Release Date: November 8th, 2013 (UK)
Relaxing in royalty. Swapping stories with A-list film stars. Soaking in the baking sunshine of Cannes. All in a decent days work for director James Toback and his cohort Alec Baldwin. Yet, the subject matter of Seduced and Abandoned (as the title may hint at) is the harshness of the film industry.
Don’t call me Shirley.
The thing is, this is most likely all just a part of the act. Toback and Baldwin probably aren’t really being serious here. And if that’s the case, then Seduced and Abandoned is a pretty entertaining, but wholly depth-deprived traipse around the world of cinema (and more). However if the duo are being genuine in their plight to finance an exotic thriller; in their quest to unearth the financial backing difficulties; in their attempts to convey film as a purely short-term industry — all of this as a means towards highlighting their own battles against adversity — then the duo themselves have a problem. And that problem has nothing to do with money-men or hesitant co-stars.
The documentary follows director James Toback and actor Alex Baldwin around the 2012 Cannes Film Festival as they simultaneously attempt to successfully pitch a far-fetched film idea at a variety of industry heads, whilst also using said time with their colleagues to discuss the trials and tribulations of the business (and just about anything else really). Less than a minute into proceedings and we’re already swimming around the less-than-serious territory as the pair talk about divorce while a scene from The Getaway blares in the foreground. Ho Ho Ho. This is astutely followed by a bout of reverent back-patting as the words “I trust you” ring out several times. I certainly hope Neve Campbell doesn’t trust them — the duo’s proclamation not to exclude her from their potential film in the heat of pressure from higher-ups (or “throw her under the bus”) wanes fairly quickly. In all fairness, they don’t Tippex her out completely, and being downgraded from a major to a minor role isn’t all that bad really, is it? Well done for avoiding that bus Neve. Hey, wait! Watch out for that… car.
It’s obvious early on that Toback and Baldwin aren’t totally sincere in their attempts to make this all-promising film. The numerous interviews asking script-readers about scripts, money-men about money and actors about acting as part of their exotic-romance-fantasy project are all probably genuine in an informative sense; in attempting to uncover the structures in place and barriers surrounding film-making. However, the meetings which play out on screen are most certainly not whole-hearted and true in a ‘coming soon to a screen near you’ notion. There’s nothing plausible about them. Toback wears sunglasses indoors and in the presence of greats such as Bernardo Bertolucci for goodness sake: who would take the guy seriously? In a semi-satirical context therefore, the film is quite entertaining, albeit devoid of any stinging backbone.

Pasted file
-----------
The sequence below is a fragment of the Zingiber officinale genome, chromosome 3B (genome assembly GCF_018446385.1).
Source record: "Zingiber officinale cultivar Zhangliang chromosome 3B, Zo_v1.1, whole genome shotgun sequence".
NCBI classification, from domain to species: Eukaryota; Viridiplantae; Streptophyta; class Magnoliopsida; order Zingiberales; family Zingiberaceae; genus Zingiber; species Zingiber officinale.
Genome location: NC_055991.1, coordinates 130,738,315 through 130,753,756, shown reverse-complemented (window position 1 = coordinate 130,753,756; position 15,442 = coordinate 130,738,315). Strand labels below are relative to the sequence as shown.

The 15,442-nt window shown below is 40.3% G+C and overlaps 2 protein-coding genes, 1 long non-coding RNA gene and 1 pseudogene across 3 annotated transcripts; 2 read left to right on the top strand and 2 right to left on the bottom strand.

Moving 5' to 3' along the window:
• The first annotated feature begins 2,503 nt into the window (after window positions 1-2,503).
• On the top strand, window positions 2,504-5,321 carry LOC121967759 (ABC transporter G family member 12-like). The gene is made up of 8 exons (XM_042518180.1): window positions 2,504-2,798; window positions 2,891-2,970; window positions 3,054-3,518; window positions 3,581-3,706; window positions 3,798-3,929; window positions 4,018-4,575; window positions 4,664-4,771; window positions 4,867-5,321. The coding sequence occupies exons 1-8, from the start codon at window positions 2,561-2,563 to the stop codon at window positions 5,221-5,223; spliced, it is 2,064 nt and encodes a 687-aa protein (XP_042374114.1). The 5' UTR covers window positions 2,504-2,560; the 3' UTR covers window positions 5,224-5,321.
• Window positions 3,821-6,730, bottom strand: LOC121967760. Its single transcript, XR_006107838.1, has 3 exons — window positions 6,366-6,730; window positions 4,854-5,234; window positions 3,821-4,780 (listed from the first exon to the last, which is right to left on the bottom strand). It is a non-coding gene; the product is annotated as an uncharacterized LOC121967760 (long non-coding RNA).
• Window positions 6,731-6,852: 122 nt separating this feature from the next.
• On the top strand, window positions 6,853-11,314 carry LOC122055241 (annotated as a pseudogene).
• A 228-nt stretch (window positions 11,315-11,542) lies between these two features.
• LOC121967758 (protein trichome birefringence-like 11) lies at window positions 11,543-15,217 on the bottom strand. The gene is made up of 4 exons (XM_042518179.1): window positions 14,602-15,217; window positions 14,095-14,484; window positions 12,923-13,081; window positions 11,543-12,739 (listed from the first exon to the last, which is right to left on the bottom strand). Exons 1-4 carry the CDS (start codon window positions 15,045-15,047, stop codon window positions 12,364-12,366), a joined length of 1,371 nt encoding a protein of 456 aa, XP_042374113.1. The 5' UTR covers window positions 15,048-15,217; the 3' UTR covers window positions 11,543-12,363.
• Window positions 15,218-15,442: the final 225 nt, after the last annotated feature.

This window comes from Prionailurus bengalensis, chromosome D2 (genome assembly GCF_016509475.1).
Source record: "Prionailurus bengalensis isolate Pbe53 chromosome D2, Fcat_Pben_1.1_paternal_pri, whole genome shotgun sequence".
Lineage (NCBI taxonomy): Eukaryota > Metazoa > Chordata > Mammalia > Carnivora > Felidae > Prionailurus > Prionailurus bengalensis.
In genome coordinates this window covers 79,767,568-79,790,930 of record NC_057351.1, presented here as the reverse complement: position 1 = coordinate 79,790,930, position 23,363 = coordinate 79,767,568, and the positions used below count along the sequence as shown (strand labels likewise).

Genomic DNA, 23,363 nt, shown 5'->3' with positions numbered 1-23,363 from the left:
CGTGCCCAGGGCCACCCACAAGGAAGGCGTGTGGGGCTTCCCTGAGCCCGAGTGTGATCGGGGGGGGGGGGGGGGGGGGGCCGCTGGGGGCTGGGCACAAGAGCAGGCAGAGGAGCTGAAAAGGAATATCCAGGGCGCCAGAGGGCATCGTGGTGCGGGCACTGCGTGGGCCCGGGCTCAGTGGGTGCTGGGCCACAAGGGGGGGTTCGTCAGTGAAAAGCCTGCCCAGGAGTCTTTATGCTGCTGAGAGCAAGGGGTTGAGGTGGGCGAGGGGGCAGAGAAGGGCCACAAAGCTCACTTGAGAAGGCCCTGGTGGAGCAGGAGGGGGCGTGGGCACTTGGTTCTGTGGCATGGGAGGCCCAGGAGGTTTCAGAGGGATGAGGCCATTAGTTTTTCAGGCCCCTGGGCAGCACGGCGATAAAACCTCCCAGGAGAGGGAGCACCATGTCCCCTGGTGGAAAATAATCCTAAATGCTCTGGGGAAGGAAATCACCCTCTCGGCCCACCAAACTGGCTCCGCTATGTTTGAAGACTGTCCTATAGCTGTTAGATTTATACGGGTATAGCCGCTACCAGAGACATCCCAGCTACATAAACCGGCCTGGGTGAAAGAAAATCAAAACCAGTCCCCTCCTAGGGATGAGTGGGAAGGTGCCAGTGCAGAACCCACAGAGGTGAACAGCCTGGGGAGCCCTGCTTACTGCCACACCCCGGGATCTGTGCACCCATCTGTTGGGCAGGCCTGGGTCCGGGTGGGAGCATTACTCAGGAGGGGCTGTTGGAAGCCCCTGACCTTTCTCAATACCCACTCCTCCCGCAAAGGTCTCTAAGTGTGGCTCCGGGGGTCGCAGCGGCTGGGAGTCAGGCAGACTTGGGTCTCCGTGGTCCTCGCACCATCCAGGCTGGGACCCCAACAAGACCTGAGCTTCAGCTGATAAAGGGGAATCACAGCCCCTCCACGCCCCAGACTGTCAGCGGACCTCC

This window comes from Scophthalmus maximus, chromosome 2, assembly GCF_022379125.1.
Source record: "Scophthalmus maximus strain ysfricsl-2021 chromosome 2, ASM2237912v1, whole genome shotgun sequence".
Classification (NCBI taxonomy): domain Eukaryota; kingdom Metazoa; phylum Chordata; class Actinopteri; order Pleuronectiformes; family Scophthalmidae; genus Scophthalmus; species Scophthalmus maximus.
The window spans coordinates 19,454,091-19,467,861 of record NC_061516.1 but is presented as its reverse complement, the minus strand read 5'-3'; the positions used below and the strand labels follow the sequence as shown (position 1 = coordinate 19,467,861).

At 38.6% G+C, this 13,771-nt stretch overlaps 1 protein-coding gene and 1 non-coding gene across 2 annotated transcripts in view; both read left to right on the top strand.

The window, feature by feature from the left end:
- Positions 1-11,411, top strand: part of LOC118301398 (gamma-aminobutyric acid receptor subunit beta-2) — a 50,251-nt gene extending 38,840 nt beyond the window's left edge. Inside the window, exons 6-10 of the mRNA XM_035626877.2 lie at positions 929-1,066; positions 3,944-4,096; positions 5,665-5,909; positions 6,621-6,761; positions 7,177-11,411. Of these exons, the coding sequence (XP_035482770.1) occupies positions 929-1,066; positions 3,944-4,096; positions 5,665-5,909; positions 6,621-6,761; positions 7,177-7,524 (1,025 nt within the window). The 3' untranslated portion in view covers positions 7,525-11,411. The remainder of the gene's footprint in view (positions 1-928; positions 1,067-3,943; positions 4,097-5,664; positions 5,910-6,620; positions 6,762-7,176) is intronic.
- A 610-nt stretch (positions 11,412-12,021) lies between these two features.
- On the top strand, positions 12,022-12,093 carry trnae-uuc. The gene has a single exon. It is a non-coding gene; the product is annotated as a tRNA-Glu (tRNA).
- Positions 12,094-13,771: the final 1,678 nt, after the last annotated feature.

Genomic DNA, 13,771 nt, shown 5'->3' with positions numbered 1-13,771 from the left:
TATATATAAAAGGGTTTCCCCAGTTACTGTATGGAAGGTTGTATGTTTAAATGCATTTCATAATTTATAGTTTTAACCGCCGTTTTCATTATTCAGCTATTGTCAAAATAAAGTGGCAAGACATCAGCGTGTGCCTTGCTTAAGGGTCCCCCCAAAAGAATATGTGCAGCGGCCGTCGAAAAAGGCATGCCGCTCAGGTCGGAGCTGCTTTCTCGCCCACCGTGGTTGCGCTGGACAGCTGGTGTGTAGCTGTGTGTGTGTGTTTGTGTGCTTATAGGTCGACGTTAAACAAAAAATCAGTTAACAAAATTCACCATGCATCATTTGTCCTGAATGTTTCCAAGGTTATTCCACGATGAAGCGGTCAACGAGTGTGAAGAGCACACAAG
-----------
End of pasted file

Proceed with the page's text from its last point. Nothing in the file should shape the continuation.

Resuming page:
Having said that, although primarily ironic in its presentation, Seduced and Abandoned does raise one or two thought-provoking idiosyncrasies. During their discussions with big movie stars and important head-honchos — people like Francis Ford Coppola, Martin Scorsese, Ryan Gosling and Jessica Chastain are featured — an interesting ‘big film vs. small film’ sentiment develops. This holds an even greater degree of reverence in the backdrop of the Cannes Film Festival, as festivals are renowned for generally hailing the more microscopic, art-house, independent and often international productions. Cannes itself, for instance, has awarded its highest honour to films such as Blue is the Warmest Colour (France), Amour (Austria) and The Tree of Life (USA) recently. None of these films were massive box-office draws and two are courtesy of European cinema rather than American or British, yet they all gained the Cannes Palme d’Or. Toback and Baldwin explore the issue of marketability versus story as they speak to investors (what will make us the most money as opposed to what will engage the audience?) and examine an ever evolving audience demand to see a cast of stars instead of just one during cinema trips. It is in these conversations that the documentary delivers, although deliveries are too few and far between.
Toback and Baldwin spend a portion of the film laughing and joking with Ryan Gosling who tells a number of hardship-filled stories about moving to Los Angeles as an inexperienced actor, and the difficulties in getting ahead of everyone else who had the same aspirations as he did. Bearing in mind Gosling is arguably the biggest movie star on the planet at the moment, his recollections tread on hallowed turf for the most part, essentially compounding the hypothetical, humorous approach taken by Toback and Baldwin over a serious one. That being said, Gosling is actually very funny.
While the grandiose music trumpets through the credits, you are left in no doubt regarding Seduced and Abandoned‘s intentions, instead wondering just how much the film really has to say about the industry it may or may not thrive in. It’s quite entertaining and occasionally thought-provoking, but in all honesty it doesn’t say an awful lot. The big versus small comparison is intriguing, however Francis Ford Coppola’s words ring true when it comes to everything else: “The other stuff isn’t important.”